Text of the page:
• Zachery Oliver

    Not really for any practical reason. More like “this is where I grew up, and I don’t really know anything else”.

    Perhaps I am weird, but I think patriotism, nationhood, and all those things are wrapped up into this experience we call life. I mean, God basically creates a nation out of nothing in the Bible, and the whole Hebrew Bible deals with that same nation. Surely, there’s something to the love of country, identification with it, etc. It’s the same reason the Jewish people called for a Messiah and waited so long, right? Of course, Jesus didn’t come to save one nation but all, but it does explain the way they identified with their country.

    Not to say America’s perfect, but I think by loving your country in the agape way (in spite of its fault), you learn something of how we as people love each other: as particulars, rather than abstract conceptions. I mean, I can tell somebody “love your neighbor”, but “love Steve next door who always plays the music too loud and complains about stuff”? That seems more relevant to human experience, and much tougher.

    Even moreso, Jesus loves us as individuals, and not as a great mass of humanity. John 11 tells the whole story of how God loves one guy enough to feel incredibly bad about it, crying, deeply moved, and then resurrects that same friend. That story gives you an inkling of how much God cares for the little sparrows.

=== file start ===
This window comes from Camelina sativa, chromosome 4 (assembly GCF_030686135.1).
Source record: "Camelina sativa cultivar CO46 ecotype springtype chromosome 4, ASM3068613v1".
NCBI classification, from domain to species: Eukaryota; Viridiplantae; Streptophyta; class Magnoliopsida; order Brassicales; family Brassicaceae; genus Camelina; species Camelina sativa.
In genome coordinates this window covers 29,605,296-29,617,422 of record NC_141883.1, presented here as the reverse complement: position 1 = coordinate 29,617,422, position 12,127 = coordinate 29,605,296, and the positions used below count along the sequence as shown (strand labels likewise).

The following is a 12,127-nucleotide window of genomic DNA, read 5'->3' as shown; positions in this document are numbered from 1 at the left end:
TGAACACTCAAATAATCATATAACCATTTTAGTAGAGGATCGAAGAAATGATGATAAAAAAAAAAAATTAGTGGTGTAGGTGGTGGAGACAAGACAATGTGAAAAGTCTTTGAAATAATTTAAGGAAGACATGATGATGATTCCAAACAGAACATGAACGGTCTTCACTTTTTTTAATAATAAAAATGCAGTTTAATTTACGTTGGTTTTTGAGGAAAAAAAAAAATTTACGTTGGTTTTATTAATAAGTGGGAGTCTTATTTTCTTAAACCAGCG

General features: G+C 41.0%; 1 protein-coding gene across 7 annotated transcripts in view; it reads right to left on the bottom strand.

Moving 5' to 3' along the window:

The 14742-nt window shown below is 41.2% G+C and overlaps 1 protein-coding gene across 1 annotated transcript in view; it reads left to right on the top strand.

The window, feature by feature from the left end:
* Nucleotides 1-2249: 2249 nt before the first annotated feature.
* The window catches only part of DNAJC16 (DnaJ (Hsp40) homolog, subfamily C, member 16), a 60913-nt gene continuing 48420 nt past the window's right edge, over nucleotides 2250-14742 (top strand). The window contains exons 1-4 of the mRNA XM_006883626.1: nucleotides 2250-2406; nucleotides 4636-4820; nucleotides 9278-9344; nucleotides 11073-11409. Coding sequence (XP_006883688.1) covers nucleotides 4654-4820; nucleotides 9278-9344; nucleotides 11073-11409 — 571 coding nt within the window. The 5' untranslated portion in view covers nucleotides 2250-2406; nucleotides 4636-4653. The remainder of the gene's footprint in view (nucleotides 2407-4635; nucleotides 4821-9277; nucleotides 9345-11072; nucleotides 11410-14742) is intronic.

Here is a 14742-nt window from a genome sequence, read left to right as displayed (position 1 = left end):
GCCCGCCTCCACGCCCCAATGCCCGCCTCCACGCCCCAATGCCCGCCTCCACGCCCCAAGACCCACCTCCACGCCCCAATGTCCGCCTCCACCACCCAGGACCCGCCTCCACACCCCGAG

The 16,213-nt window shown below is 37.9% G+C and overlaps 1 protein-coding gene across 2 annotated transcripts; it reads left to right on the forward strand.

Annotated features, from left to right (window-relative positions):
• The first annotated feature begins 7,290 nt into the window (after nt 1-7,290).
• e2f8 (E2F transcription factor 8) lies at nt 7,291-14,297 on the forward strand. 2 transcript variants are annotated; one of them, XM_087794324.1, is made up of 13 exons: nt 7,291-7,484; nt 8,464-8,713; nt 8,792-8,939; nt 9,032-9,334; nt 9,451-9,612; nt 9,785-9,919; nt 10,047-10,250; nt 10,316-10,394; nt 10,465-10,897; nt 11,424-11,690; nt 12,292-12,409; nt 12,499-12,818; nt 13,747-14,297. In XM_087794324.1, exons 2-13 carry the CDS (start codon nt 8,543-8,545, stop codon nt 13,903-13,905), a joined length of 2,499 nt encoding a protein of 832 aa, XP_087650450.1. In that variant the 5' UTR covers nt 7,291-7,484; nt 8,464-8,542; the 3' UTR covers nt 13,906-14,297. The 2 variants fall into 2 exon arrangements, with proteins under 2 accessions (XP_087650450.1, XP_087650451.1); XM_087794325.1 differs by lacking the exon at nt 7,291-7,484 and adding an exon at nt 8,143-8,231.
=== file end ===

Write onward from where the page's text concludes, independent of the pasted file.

So yes, I do love my country just the same as other people love their country. But that’s a good thing, in my view.

  • Esther O’Reilly

    The final verse of “America the Beautiful” seems apt:

    O Beautiful for patriot dream
    That sees beyond the years
    Thine alabaster cities gleam,
    Undimmed by human tears!

  • wisdomhunter

    I love my country…it’s the kind of love I have for my father. He has many faults, some real admirable traits, but I couldn’t objectively call him “the best Dad ever.” But I love him because he’s my Dad. I don’t pretend that he’s perfect or even the best of a bad lot…I love him because he’s my Dad.

    I guess that why some people call it their “Fatherland.”

  • pdstafford

    Happy fourth of July to the Americans. As someone who lived in America, and has an American wife, I enjoy these types of celebrations!

    With a caveat. If you truly believe America is the best country on Earth, then I suggest you should travel more.

  • antimule

    >>> But the country has been worsened each time it moves away from the founders’ original vision for the balance of power. And starting with FDR, we also saw a decline as we moved away from a sound economic philosophy.<<>>Once upon a time, Christians ruled supreme in America. They had every chance to build decent roads, give every child an education, create public libraries, pay decent living wages, and keep the water clean. They did not. So God stepped in and used non-Christians to to the job for Him. Even now, what is stopping Christians from setting up a universal health care system? Every single regulatory or spending program that conservatives oppose exists because the free market failed to deliver or failed to live up to its responsibilities.<<<

  • Levedi